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What is Piriformis Syndrome?

Piriformis syndrome is a rare neuromuscular disorder that occurs when the piriformis muscle compresses the sciatic nerve by hypertrophy or contracture. It causes a set of signs and symptoms in the area of ​​innervation of the sciatic nerve. The syndrome is often confused with the known sciatica, so prevalent among the population. 

 

 

What are the causes of piriformis syndrome?

The most common cause is repetitive trauma, overuse, muscle spasms or soft tissue inflammation that cause nerve compression. The causes of microtraumatisms include sitting on hard surfaces, or sports and professions such as walking long distances, professional drivers, runners, tennis players or cyclists, among others.
Functional causes include shortening of the posterior muscle chain that causes biomechanical alterations of the pelvis and lower back that would cause irritation of the sciatic nerve.

 

What are the symptoms of piriformis syndrome?

It usually begins with pain in the buttock or in the retrotrochanteric area, tingling, paraesthesia or numbness in the buttocks; but it can extend to the groin, perineum, hip, back of the thigh, leg and foot. The pain is due to the pyramidal muscle that compresses the sciatic nerve, for example while sitting or running. Many patients cannot sit comfortably for more than 20-30 minutes. The pain can be chronic and worsens when the piriformis is pressed firmly against the sciatic nerve. For instance, after prolonged sitting due to internal rotation, flexion and adduction of the hip or when we explore the patient by pressing the muscle. In addition, patients have difficulty walking or crossing the homolateral leg over the other.

Diagnosis

It is usually based on the patient’s symptoms and the physical examination. It will seek to cause pain in the pyramidal muscle of the pelvis and the exclusion of other causes of sciatic pain.
Imaging tests (such as x-rays, MRIs, and nerve conduction tests) may be done to exclude other conditions that may cause symptoms similar to those of piriformis syndrome.
Magnetic Resonance with Neurography allows to see the signal alterations of the muscle and the nerve and the changes in it after treatments, such as botulinum toxin injection.
High resolution ultrasound also facilitates diagnostic and therapeutic tests or infiltrations, being a technique that is easier to access in consultation. Patients respond to perineural anesthetic infiltrations, associated or not with corticosteroids.

 

 

Treatment

The approach must be multidisciplinary. It should include the modification of activities and physiotherapy in its different forms, treating not only the pyramidal area but all the muscles that are around.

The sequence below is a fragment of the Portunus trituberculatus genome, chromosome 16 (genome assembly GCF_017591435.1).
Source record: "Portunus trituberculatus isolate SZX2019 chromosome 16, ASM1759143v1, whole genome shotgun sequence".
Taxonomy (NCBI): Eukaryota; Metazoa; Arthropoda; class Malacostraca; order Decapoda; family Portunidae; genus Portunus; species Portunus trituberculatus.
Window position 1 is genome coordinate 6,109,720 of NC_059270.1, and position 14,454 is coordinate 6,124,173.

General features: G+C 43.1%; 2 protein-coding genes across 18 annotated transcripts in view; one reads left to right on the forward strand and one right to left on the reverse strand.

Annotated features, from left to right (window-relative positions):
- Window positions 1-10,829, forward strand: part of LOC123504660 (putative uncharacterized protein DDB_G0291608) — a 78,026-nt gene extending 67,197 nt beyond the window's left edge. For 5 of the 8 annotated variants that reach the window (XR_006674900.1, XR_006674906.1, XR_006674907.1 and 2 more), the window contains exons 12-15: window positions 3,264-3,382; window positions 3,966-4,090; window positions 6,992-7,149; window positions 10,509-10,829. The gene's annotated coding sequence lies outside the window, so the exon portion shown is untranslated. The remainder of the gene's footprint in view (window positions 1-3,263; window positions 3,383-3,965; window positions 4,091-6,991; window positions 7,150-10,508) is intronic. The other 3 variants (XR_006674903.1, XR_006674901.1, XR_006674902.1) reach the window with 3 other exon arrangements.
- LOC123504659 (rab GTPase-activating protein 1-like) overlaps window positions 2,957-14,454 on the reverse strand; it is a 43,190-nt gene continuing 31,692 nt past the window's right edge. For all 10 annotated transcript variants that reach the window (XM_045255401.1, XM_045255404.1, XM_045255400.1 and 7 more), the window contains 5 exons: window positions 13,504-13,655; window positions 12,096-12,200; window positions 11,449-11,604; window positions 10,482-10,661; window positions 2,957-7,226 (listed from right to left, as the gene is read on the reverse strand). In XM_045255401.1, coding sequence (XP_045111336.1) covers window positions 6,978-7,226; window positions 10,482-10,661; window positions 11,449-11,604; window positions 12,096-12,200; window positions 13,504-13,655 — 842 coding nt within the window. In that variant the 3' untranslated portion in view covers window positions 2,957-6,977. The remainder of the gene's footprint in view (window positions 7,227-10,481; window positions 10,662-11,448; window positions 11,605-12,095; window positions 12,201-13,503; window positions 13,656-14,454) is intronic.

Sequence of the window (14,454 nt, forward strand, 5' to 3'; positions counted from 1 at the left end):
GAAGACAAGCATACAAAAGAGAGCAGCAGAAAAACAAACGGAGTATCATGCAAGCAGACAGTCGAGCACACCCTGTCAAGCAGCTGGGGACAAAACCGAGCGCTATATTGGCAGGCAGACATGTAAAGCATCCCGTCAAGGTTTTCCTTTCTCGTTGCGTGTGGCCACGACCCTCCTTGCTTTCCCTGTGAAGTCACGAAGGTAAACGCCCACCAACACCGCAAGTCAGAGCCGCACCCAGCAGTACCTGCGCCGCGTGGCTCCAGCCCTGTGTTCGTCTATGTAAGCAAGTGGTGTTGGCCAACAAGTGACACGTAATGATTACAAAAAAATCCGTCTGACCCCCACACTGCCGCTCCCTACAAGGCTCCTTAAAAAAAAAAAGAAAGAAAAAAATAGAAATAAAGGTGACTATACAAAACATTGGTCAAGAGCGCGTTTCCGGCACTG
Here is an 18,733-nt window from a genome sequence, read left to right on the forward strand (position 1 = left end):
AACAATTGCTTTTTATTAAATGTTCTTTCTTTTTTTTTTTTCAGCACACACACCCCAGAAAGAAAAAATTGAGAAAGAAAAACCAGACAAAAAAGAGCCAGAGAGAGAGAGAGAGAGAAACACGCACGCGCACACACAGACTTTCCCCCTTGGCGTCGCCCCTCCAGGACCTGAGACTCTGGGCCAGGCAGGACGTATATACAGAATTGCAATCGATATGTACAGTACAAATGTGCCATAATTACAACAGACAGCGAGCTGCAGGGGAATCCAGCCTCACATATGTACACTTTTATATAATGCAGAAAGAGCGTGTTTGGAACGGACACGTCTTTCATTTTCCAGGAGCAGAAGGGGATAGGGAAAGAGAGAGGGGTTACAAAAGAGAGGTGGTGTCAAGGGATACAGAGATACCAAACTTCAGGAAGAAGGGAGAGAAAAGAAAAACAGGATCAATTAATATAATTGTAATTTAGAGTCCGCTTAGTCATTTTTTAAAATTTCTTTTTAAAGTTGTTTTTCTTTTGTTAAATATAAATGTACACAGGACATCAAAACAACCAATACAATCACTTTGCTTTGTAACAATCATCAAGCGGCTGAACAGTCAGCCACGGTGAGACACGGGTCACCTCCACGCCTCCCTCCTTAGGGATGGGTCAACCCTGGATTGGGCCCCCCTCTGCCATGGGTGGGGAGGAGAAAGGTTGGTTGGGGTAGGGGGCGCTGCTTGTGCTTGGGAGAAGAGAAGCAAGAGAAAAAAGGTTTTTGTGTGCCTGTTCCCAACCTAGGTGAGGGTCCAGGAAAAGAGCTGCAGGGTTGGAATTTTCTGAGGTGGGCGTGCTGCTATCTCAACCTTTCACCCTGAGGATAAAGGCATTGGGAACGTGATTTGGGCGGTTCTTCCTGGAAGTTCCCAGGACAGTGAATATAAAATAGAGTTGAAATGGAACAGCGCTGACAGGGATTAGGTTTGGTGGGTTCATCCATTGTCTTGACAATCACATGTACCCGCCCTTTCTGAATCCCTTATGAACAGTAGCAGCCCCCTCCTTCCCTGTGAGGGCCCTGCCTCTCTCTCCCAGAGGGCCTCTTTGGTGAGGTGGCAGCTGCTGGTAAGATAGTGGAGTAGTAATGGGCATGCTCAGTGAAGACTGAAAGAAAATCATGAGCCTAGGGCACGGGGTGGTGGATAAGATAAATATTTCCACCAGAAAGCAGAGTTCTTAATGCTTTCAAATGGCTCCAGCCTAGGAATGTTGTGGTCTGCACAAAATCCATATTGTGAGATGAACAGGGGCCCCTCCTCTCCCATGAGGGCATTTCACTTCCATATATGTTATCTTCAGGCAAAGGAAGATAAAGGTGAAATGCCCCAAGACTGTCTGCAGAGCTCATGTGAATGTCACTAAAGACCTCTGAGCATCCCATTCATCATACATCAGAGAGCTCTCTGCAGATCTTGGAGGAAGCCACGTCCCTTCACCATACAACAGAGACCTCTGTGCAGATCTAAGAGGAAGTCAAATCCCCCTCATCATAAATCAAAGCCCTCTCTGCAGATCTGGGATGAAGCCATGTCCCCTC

Rest and local application of cold and heat can help relieve symptoms. Specialists recommend an exercise and stretching program to help reduce sciatic nerve compression. Also, osteopathic manipulation therapy helps to relieve pain and increase range of motion.

In some cases, electrotherapy is an option. Transcutaneous nerve electrostimulation (TENS) can help block pain and reduce muscle spasm associated with piriformis syndrome.
Pyramidal or piriformis syndrome surgery is considered a last resort in those limiting cases that do not improve with the treatments described. It will consist of the muscle section and the release of the sciatic nerve.

At the London Spine Unit, we have some of the best specialists to diagnose and treat Piriformis syndrome. Book an appointment to get a checkup.

 

You might also want to read: What is Bertolotti syndrome?

What is Lumbar Decompression Surgery?

What is a Facet Joint?

What is Physiotherapy?

What is Postural Kyphosis?

What are the causes of piriformis syndrome?

The most common cause is repetitive trauma, overuse, muscle spasms or soft tissue inflammation that cause nerve compression. The causes of microtraumatisms include sitting on hard surfaces, or sports and professions such as walking long distances, professional drivers, runners, tennis players or cyclists, among others.

 

What are the symptoms of piriformis syndrome?

t usually begins with pain in the buttock or in the retrotrochanteric area, tingling, paraesthesia or numbness in the buttocks; but it can extend to the groin, perineum, hip, back of the thigh, leg and foot.

 

Diagnosis

It is usually based on the patient's symptoms and the physical examination. It will seek to cause pain in the pyramidal muscle of the pelvis and the exclusion of other causes of sciatic pain. Imaging tests (such as x-rays, MRIs, and nerve conduction tests) may be done to exclude other conditions that may cause symptoms similar to those of piriformis syndrome.

 

Treatment

The approach must be multidisciplinary. It should include the modification of activities and physiotherapy in its different forms. So we treat not only the pyramidal area but all the muscles that are around. Rest and local application of cold and heat can help relieve symptoms. Specialists recommend an exercise and stretching program to help reduce sciatic nerve compression. Also, osteopathic manipulation therapy helps to relieve pain and increase range of motion.

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